As frustrating and drawn out as school-finance litigation in Kansas has been, stripping courts of their authority over the state's public schools is not a viable solution.
In a lawsuit that is now nearly eight years old, the Kansas Supreme Court has ruled that the state's method of funding public schools is unfair and that the volume of funding is inadequate. The courts have given the Kansas Legislature until April 30 to submit a plan to fix the issue. The courts could close the state's public schools if the Legislature can't adopt an equitable funding plan that includes what the court deems to be an adequate amount of money.
Estimates are that the plan will need to include as much as $600 million per year more, an amount that many lawmakers fear will cripple the state budget. Lawmakers' options are to increase taxes sharply or make double-digit cuts to other state services.
Some, such as Sen. Dennis Pyle, believe the Legislature should first take aim at a third option: Gut the court's authority.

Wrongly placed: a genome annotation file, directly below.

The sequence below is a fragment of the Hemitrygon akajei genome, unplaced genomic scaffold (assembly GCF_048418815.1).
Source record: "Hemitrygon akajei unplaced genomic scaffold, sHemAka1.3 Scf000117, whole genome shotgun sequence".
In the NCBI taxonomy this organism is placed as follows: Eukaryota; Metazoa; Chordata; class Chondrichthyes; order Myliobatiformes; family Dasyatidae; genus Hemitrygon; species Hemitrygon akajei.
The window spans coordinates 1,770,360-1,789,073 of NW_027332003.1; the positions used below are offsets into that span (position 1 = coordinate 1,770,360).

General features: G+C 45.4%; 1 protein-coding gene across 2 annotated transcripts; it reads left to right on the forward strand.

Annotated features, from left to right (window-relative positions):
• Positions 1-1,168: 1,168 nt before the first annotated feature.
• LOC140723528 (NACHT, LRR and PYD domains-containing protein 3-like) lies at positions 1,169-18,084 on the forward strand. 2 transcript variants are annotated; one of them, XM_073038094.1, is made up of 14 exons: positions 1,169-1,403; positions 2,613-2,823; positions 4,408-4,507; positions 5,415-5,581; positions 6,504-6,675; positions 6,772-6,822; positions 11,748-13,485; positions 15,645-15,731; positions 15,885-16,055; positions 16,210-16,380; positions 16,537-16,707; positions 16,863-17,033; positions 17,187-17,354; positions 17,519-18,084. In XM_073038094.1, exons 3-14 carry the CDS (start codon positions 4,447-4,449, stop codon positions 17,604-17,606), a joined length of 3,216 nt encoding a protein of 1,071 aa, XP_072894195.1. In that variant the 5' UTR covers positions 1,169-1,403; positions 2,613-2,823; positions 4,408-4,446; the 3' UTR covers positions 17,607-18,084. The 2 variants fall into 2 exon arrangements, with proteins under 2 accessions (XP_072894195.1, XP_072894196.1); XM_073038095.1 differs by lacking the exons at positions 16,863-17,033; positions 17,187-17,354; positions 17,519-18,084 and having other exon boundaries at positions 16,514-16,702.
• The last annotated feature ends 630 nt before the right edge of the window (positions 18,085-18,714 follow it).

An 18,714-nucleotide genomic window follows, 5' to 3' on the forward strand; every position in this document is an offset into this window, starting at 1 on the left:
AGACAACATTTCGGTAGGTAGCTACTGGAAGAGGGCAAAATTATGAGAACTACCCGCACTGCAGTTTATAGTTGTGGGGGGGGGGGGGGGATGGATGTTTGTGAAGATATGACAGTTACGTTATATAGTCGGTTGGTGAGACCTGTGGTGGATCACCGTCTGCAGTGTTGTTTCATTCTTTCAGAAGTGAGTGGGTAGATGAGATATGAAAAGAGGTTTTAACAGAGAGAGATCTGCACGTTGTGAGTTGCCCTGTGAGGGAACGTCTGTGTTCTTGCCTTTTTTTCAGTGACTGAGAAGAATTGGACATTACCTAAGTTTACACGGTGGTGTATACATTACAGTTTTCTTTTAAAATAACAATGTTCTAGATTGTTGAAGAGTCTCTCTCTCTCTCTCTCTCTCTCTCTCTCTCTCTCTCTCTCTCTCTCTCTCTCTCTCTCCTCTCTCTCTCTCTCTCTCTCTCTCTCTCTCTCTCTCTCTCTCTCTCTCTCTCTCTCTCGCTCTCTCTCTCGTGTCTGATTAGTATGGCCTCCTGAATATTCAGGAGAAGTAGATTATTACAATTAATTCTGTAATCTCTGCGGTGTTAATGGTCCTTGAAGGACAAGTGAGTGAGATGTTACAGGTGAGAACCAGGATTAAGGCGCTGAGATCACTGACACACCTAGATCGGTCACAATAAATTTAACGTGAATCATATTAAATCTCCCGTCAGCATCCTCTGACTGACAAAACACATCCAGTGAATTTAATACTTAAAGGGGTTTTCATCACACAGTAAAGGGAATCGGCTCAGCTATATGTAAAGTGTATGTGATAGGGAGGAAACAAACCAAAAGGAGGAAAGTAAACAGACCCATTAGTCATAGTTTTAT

Pyle, a Republican from Hiawatha, has pre-filed a proposed constitutional amendment that, if approved, would ostensibly hand over exclusive authority for public schools, including the authority to close them, to school boards. The amendment essentially would take away any leverage the court system has in enforcing school finance decisions.
"Parents deserve to have the decisions that impact their children and schools, made by their elected school boards not unelected judges," Pyle said "Decision making is best left to locally elected officials who are closest to the people, not bureaucrats or judges in Topeka."
Pyle's amendment faces an arduous and uphill battle. A two-thirds vote of both houses is required to get the amendment on the ballot and then it must be approved by voters. It's hard to see Pyle's amendment reaching the two-thirds standard in either the House or Senate, and it's unlikely to come before Kansas voters.
Nor should it. The three branches of government serve the public good by providing checks and balances on one another. That's exactly what has transpired in the state Supreme Court's ruling in the school finance case.
The constitutional amendment effort is futile. Pyle and other legislators inclined to try to strip the court of its authority would be wise to focus their time instead on working with others in the state's legislative branch to develop a school finance plan that passes muster with the judicial branch.